What's the upper limit on your definition of "several?" Is 6 too many to be "several?" 4? 9?
I asked some friends, and got a really interesting discussion about how we perceive things.
Mallory's answer: "More than a few. Which is more than a couple. And there can never be too many in a several." So, does she then think "several" could mean 20? 100? I'm not convinced.
MPD says: "1= single, 2= couple, 3= few, ?= several and ?= many... 'Several' should be no less than 4 and upwards of 6. 'Several' of anything is not overwhelming like 'many.' 7 and beyond start falling into that category." Definitely a good start.
Greg points out that "it depends on what's being counted. Several beers or several blows to the head...."
Collyn, meanwhile, weighs in with a confident definition: several is 4-6.
Daniel defines it as being more than two but fewer than many; further, he says: "I think 6 is ok to be described as 'several.' I think anything more than 10 can be loads or I GUESS many." He also points out that you can JUST SAY the number. "I had many people over" vs "I had 10 people over?" — "it’s a single-syllable even number!" Hm. Good point. Daniel also gets credit for noting that “craploads” is an actual unit of measurement south of Kansas City.
Erin, like Collyn, is concrete-minded: she places the upper limit of "several" at 9. Mike Brannon agrees that it has to single digits: less than 10.
In my mind, "a couple" is 2. You say "they're such an interesting couple!" and you don't mean that they're a threesome. Though that would be interesting. In general, you say, "I filled up my gas tank only a couple of times in January," and you mean two or maybe
three-but-you-can't-quite-put-your-finger-on-it. (Also, not being able to put your finger on it is a good rule for threesomes.)
I'll also agree with MPD that "a few" is pretty much 3. I'd never say "a few" to mean two. I'd possibly
say "there were only a few people at the restaurant" when there were 5, but no more than that, and I think that's mainly because in a large restaurant 5 customers seems small. I'd say "she had a few drinks" and mean three or, maybe, four. But 3 is the main number in my mind when using "few."
For "several," I'll agree with Erin and Mike that single digits are the upper limit. Maybe, maybe
10. I'd never use it to mean upwards of 10. And I personally would never use it to mean anything lower than 5 or 6. The main number in my mind for "several" is 7, possibly because they sound similar.
If you say "there are several candies left in the bag," I'll picture anywhere from 6 to (maybe) 10. I would never picture 3. That's "a few." Maybe, maybe 5. If you say "there are several people in the restaurant," or "I filled up my gas tank several times last week," I'll always picture right around 7, and possibly 9 or 10, and maybe 6 or 5.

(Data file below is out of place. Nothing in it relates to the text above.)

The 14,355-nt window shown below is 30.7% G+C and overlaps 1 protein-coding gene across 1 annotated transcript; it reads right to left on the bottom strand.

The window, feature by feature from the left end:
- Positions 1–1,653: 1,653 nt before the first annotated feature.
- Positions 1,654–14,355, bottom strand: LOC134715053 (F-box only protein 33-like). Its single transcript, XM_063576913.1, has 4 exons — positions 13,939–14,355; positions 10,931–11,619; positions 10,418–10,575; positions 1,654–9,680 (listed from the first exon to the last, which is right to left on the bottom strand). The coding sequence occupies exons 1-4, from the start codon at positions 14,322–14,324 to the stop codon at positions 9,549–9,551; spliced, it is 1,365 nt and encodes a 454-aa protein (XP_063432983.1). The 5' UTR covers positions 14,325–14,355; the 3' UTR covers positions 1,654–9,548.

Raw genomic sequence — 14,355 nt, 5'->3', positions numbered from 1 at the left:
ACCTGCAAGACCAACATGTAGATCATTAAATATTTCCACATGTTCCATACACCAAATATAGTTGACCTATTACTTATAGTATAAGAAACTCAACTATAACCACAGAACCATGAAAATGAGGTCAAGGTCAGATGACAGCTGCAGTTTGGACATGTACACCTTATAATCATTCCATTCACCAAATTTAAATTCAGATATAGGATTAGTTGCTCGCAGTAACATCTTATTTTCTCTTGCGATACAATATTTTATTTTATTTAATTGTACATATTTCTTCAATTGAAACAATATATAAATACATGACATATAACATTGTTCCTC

I've heard people use "several" to mean 3 or 4, which puzzles me. Just not right, is it?
MPD agreed with others that "real life usage makes a difference. If my assistant told me, 'The store buyers ordered quite a few
styles, in many
colors and would like several
sizes,' this would be relative to the size of the store (boutique? chain store?) and of the collection as to what 'few,' 'several,' and 'many' could mean."
Rick, scientific mind that he has, breaks it down thus: "Single (1), couple or pair or brace (2), few (3), bunch or group (5), several (7), crowd (9), dozen (12). Many seems to have no upper limit." Brace! Extra points for brace!
One interesting thing about all this is that, historically, humans don't conceptualize numbers more than about 3 or 4 too well. Even in our advanced civilization, we have methods for making large numbers fall into small chunks so we can understand them.
Just about anywhere you go in the world, among primitive peoples, their numbering system is 1, 2, many; or possibly 1, 2, 3, many. That's it. They just don't count further than about 3. There's something hardwired in the human brain that makes that happen. We have all sorts of tools for expanding that, but those tools are like the ones we use for computers, which really, as you know, only understand two numbers, 0 and 1.
Take a look at our writing systems: China has a single line for "one," two lines for "two," three lines for "three," ... and a symbol for "four" and above. Suddenly the tallying has to become a concept rather than a visual number.
Same with Arabic numerals: a single line for "one," two lines rendered in a sort of cursive for "two," three cursive lines for "three," ... and a symbol for "four" and above.
Roman numerals are a bit more advanced, but basically the same: one line for "one," two lines for "two," three lines for "three," four lines for "four," ... and a symbol for "five" and above. (The use of "IV" for "four" doesn't show up until they appear on modern clocks.)
So, there's something going on there, right? There's some information we can use about the human brain, encoded into our very thoughts about numbers.